Books (listed alphabetically by title)
Birder’s Dictionary, Randall T. Cox, Falcon Press Publishing Company, Inc., 1996, 186 pp.
Birding Texas, Roland H. Wauer & Mark A. Elwonger, Falcon Publishing, 1998, 525 pp.
Birds of North America – Eastern Region, Smithsonian Handbooks, Fred J. Alsop, DK Publishing, 2001, 752 pp.
Handbook of Bird Biology, 3rd ed., Irby J. Lovette and John W. Fitzpatrick, eds., The Cornell Lab of Bird Biology, John Wiley and Sons, 2016, 716 pp.
Hawks from Every Angle: How to Identify Raptors in Flight, Jerry Liguori, Princeton University Press, 2005, 129 pp.
Nests, Eggs, and Nestlings of North American Birds, 2nd ed., Paul J. Baicich and COlin J.O. Harrison, 2005, 347 pp.
Reference Atlas to the Birds of North America, Mel Baughman, National Geographic, 2003, 477 pp.
Sibley’s Birding Basics, David Allen Sibley, Knopf, Borzoi Books, 2002, 154 pp.
The American Bird Conservancy Guide to the 500 Most Important Bird Areas in the United States, Robert M. Chipley, George H. Fenwick, Michael J. Parr, and David N. Pashley, Random House Trade Paperbacks, 2003, 518 pp.
The Art of Pishing: How to Attract Birds by Mimicking Their Calls, Pete Dunne, Stackpole Books, 2006, 92 pp + audio CD.
The Birder’s Handbook: A Field Guide to the Natural HIstory of North American Birds – The Essential Companion to Your Identification Guide, Paul R. Ehrlich, David S. Dobkin and Darryl Wheye, Simon and Schuster Inc., 1988, 785 pp.
The Birdwatcher’s Companion to North American Birdlife, Christopher W. Leahy, Princeton University Press, 2004, 1039 pp.
The Shorebird Guide, Michael O’Brien, Richard Crossley, and Kevin Karlson, Houghton Mifflin Company, 2006, 477 pp.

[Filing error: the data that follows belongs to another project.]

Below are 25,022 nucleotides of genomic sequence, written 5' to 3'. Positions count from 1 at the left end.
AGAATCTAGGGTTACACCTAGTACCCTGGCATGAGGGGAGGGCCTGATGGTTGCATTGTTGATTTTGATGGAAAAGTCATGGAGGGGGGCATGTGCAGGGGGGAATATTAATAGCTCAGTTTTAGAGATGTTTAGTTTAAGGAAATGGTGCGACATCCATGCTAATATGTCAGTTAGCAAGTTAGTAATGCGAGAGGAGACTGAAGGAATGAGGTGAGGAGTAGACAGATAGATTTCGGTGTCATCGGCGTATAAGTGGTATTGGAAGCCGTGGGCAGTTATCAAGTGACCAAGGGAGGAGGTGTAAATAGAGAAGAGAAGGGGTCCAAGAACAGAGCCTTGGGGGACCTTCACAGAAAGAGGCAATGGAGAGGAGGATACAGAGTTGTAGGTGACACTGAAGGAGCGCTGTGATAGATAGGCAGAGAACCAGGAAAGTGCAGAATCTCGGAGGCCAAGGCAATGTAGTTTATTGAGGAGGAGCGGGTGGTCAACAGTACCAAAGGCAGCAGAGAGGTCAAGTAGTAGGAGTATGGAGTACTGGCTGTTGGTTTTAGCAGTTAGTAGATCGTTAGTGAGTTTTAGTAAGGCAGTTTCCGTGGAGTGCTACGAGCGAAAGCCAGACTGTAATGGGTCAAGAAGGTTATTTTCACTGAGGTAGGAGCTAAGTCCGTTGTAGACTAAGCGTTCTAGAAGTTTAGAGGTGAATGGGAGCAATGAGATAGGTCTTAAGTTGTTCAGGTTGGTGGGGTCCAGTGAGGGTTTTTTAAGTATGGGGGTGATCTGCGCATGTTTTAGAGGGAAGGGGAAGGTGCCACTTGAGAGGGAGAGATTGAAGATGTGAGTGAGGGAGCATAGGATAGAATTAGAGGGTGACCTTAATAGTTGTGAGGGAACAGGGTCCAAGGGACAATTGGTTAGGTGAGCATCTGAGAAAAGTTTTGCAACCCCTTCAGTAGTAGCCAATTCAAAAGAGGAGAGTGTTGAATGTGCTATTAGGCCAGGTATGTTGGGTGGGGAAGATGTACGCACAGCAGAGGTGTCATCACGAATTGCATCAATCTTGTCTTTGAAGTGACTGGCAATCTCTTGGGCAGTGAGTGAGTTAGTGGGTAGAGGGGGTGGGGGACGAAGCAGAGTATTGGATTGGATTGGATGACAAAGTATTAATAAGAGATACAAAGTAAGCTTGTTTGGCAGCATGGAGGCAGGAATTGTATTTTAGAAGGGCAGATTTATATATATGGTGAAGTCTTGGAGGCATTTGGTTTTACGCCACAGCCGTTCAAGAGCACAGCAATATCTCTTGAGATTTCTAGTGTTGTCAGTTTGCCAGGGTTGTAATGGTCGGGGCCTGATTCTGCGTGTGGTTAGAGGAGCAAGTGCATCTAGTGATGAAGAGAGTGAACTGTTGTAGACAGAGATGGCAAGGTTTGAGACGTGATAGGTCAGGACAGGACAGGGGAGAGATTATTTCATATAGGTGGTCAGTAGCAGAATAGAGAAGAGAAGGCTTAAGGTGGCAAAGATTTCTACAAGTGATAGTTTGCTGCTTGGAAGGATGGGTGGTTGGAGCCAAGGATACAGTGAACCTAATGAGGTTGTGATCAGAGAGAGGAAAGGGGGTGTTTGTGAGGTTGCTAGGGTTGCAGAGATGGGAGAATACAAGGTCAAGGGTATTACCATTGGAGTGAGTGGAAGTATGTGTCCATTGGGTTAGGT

The Sibley Guide to Bird Life and Behavior, Chris Elphick, John B. Dunning, Jr., and David Allen Sibley, Alfred A. Knopf, 2001, 588 pp.
The Sibley Guide to Birds, David Allen Sibley, Alfred A. Knopf, 2000, 545 pp.
What It’s Like to Be a Bird, David Allen Sibley, Alfred A. Knopf, 2020, 203 pp.
Field Guides (listed alphabetically by title)
National Geographic Field Guide to the Birds of North America, 7th ed., Jon L. Dunn and Jonathan Alderfer, National Geographic, 2017, 591 pp.
Peterson Field Guide to the Birds of Texas, Roger Tory Peterson, Houghton Mifflin Company, 2012, 304 pp.
Organizations and Websites
Cornell Lab of Ornithology https://www.birds.cornell.edu/home/
Dallas County Audubon https://audubondallas.org/
Rogers Wildlife Rehab https://www.rogerswildlife.org/index.php
iNaturalist: iNaturalist is an online social network of people sharing biodiversity information to help each other learn about nature. It’s also a crowdsourced species identification system and an organism occurrence recording tool. You can use it to record your own observations, get help with identifications, collaborate with others to collect this kind of information for a common purpose, or access the observational data collected by iNaturalist users. It is a joint initiative of the California Academy of Sciences and the National Geographic Society.
See this NPR news story for more on iNaturalist: here
To learn how to use inNaturalist, please visit their great video tutorials. https://www.inaturalist.org/pages/video+tutorials
There are directions for using your smartphone, your pc, taking photos, everything you need to know!
Seek: The Seek app (free on iOS), developed by iNaturalist, combines the gamification and collection aspects of Pokémon Go with exploration of the natural world. It works like this: The app uses your general location to populate a list of plants and animals you’re likely to encounter in the area, and each plant and animal listing in the app also includes photos and useful facts. You can then snap photos of those species as you come across them, adding them to your virtual collection in the applications.
https://www.birds/cornell.edu/k12/get-started From free curricula to all-inclusive kits, the Cornell Lab of Ornithology has a wide variety of lessons and activities to captivate learners of all grade levels.
Do you have a resource that we should add to this page? Please email email@example.com with the information. Thank you!